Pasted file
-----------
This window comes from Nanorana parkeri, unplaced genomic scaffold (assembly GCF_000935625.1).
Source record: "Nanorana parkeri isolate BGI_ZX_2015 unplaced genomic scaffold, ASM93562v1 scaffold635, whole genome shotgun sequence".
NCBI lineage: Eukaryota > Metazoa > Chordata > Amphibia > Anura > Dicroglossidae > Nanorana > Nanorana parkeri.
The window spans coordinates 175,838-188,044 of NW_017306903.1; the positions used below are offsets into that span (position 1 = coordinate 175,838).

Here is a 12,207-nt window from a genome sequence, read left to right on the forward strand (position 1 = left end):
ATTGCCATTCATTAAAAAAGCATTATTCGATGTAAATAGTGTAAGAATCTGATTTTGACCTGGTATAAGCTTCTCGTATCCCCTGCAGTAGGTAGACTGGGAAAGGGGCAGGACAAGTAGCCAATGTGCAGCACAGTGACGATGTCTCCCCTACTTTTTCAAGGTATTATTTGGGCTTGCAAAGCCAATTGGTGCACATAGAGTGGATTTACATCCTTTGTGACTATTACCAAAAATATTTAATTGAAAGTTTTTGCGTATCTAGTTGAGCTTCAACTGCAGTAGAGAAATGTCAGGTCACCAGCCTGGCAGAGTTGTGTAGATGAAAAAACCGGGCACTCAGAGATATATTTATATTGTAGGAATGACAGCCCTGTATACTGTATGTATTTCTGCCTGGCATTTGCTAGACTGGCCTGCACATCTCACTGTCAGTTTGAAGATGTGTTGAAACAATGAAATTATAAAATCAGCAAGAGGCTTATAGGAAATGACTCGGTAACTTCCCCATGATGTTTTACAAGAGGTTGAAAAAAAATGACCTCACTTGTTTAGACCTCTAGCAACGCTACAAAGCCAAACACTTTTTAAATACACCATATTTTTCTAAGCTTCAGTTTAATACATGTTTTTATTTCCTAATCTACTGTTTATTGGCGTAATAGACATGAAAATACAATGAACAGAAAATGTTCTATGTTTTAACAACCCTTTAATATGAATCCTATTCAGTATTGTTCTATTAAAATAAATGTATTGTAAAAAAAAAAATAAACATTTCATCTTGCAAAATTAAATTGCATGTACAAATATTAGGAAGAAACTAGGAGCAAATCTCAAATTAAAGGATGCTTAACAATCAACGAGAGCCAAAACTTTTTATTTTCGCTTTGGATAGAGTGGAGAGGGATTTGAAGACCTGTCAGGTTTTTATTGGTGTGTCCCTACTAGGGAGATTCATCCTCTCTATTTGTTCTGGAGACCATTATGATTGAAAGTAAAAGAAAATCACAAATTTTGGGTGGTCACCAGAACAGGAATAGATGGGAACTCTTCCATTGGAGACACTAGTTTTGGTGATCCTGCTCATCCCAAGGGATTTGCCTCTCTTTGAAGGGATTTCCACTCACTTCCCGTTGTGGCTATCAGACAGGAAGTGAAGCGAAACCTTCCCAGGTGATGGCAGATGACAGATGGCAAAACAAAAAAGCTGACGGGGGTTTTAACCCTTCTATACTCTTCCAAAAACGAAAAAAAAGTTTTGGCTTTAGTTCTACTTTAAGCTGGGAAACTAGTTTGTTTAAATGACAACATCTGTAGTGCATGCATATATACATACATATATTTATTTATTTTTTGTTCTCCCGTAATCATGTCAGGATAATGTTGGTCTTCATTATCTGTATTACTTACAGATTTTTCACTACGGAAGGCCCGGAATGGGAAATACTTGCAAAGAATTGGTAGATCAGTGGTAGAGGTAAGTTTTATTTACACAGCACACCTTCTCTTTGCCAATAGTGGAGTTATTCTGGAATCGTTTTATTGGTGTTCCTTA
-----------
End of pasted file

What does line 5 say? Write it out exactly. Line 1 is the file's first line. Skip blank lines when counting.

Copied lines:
Here is a 12,207-nt window from a genome sequence, read left to right on the forward strand (position 1 = left end):